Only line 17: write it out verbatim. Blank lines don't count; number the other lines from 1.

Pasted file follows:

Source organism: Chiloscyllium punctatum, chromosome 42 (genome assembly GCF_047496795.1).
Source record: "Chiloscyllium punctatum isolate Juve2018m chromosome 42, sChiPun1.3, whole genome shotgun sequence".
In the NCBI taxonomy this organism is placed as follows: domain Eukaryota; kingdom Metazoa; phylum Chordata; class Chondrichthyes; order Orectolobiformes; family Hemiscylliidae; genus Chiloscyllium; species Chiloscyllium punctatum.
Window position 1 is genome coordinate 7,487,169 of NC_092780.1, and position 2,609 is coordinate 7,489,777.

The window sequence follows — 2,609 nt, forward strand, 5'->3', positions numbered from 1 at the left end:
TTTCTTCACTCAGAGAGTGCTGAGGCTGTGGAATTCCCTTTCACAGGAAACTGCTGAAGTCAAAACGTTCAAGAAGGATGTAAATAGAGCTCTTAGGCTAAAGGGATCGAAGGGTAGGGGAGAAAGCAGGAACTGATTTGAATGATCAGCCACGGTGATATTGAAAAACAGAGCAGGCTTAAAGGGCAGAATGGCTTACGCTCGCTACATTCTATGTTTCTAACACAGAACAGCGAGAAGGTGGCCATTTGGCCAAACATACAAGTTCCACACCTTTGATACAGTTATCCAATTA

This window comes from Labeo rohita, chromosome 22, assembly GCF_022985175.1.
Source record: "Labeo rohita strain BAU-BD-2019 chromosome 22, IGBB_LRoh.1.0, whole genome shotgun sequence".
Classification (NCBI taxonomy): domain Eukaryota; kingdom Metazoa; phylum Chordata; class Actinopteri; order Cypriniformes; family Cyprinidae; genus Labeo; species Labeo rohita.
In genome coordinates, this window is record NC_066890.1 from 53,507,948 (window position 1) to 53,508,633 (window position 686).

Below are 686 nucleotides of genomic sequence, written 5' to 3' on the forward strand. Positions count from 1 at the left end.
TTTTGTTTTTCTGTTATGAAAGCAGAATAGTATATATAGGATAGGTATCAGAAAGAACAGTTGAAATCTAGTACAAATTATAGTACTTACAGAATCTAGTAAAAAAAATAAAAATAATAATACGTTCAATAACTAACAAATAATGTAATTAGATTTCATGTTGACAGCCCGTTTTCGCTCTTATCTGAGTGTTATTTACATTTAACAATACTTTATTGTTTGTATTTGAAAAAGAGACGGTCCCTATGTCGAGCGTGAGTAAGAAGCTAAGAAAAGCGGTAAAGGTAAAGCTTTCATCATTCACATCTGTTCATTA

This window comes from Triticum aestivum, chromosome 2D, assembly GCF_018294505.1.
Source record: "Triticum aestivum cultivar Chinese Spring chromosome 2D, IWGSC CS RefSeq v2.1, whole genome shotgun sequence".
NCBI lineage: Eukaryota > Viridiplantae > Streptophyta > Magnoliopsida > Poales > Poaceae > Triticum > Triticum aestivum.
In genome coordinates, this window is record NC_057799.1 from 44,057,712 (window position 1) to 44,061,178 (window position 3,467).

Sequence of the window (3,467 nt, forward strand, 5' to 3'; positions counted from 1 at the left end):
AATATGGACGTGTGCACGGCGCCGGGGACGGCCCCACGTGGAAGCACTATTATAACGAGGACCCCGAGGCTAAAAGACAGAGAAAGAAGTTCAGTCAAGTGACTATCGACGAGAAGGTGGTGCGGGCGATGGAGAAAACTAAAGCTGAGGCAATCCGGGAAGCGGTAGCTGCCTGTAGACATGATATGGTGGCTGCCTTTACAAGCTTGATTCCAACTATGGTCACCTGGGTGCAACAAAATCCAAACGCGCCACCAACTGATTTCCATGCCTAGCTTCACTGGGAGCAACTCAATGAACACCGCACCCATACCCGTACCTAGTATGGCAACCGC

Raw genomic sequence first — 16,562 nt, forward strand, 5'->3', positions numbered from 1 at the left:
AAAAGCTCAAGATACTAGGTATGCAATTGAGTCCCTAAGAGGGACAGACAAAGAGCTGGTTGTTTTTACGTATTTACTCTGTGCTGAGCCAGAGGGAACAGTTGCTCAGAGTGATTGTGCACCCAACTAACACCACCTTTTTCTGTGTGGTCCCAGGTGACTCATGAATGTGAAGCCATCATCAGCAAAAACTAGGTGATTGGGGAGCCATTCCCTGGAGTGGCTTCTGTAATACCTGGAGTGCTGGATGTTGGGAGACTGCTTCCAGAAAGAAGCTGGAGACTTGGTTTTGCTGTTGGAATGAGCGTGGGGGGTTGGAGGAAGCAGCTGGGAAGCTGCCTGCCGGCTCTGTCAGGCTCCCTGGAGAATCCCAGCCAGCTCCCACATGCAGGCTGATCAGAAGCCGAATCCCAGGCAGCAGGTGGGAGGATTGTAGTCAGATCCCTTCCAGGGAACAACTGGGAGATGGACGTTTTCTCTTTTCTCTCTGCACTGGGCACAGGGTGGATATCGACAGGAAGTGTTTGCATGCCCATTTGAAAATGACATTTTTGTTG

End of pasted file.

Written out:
Sequence of the window (3,467 nt, forward strand, 5' to 3'; positions counted from 1 at the left end):